As a rule of thumb, you can always improve an animation by using a custom Bézier curve that's better adapted to your animation. We're currently using ease-in-out – this means that the animation will have a slow start and ending, with a faster pace in the middle. 

I think a more spring-like effect is fitting for our icon. Let's make it spin fast, with a small bounce effect as it comes to an end. For .menu-line, replace "ease-in-out" with a custom Bézier curve:

transition: all 0.25s cubic-bezier(0.175, 0.885, 0.32, 1.275);

What are all those numbers? Don't worry: Bézier curves are rarely written by hand. You use cubic-bezier() to define the pace of an animation over time, and rather than writing them on your own, I recommend using a reference site. This comes from easings.net. It overshoots at the end of animation, and creates a subtle bounce effect.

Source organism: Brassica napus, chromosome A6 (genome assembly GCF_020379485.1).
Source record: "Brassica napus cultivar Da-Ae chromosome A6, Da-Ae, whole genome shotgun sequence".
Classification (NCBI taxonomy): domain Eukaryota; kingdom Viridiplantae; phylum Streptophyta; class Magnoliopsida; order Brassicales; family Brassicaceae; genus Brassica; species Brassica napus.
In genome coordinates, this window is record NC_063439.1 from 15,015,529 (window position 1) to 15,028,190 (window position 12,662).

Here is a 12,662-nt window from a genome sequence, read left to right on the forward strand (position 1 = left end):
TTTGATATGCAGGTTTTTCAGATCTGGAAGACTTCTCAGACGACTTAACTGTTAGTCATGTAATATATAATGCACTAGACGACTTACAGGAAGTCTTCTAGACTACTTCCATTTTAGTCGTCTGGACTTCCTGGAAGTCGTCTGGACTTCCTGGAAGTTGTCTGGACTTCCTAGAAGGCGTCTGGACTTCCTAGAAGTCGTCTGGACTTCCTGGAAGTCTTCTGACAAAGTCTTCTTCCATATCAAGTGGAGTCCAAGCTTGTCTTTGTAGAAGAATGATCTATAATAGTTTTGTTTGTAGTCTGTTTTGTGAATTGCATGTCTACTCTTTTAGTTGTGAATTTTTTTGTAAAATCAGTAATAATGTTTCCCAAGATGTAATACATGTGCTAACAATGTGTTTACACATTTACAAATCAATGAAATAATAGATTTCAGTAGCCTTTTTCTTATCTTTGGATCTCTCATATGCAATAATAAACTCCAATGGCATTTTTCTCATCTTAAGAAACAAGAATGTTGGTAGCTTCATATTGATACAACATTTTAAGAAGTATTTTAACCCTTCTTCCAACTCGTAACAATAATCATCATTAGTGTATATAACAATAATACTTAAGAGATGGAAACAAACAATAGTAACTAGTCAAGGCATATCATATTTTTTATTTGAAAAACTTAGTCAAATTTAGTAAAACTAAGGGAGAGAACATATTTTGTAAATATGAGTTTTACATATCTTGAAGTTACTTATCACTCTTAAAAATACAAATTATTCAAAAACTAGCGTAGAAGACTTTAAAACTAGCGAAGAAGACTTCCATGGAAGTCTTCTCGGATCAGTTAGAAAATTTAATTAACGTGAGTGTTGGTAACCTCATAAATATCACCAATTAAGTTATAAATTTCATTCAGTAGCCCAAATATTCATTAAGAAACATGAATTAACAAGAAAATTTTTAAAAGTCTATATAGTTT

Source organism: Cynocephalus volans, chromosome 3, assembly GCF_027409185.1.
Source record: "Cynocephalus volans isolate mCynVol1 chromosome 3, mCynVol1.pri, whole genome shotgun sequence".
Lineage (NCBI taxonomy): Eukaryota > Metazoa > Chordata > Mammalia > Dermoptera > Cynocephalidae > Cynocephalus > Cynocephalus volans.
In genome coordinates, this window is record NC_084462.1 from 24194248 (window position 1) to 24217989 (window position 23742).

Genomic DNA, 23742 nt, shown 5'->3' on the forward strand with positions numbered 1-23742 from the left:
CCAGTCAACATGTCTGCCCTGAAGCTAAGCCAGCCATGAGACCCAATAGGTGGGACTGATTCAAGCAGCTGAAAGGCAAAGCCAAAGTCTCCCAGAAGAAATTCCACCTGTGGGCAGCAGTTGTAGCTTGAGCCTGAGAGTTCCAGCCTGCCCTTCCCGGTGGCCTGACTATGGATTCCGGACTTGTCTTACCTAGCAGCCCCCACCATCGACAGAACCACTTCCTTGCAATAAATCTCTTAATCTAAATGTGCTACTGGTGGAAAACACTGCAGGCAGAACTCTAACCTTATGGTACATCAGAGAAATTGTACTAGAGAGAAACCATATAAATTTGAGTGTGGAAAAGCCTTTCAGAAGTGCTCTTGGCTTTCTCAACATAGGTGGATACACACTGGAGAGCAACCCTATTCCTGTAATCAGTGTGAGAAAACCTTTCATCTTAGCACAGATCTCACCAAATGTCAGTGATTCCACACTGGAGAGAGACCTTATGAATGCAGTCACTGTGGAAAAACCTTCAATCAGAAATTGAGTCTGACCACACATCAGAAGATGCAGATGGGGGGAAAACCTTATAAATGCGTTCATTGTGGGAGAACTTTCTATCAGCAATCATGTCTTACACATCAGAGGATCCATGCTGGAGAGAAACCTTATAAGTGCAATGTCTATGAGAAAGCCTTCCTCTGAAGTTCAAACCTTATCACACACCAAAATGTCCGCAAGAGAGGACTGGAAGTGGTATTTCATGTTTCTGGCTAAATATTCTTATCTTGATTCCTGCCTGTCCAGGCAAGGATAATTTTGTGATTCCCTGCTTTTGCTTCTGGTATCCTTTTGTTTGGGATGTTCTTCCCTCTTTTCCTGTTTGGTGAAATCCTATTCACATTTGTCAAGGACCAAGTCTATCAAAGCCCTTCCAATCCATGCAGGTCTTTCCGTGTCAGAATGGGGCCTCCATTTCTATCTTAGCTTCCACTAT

While we're at it, go to easings.net and grab the code for easeOutExpo. We'll use this to create a more refined effect for the menu background animation. Update the transition of .menu-circle to use this custom Bézier curve, and make the animation a bit longer (0.5s):

transition: all 0.5s cubic-bezier(0.19, 1, 0.22, 1);

Congrats!

You've created a set of animations that are meaningful: they help you understand what's happening on the site while navigating it, creating a sense of spatial awareness. On top of that, the animations run smoothly. 

By only animating the transform and opacity properties, we can make sure the browser's hardware acceleration support can kick in, and avoid unnecessary lag. When playing around with animations, make sure you tick these two boxes: make them meaningful, and beautiful.

This article originally appeared in net magazine issue 281; buy it here.

ABOUT THE AUTHOR

Tobias Ahlin is based in Stockholm, where he designs and builds things for himself and others. He also teaches at Hyper Island.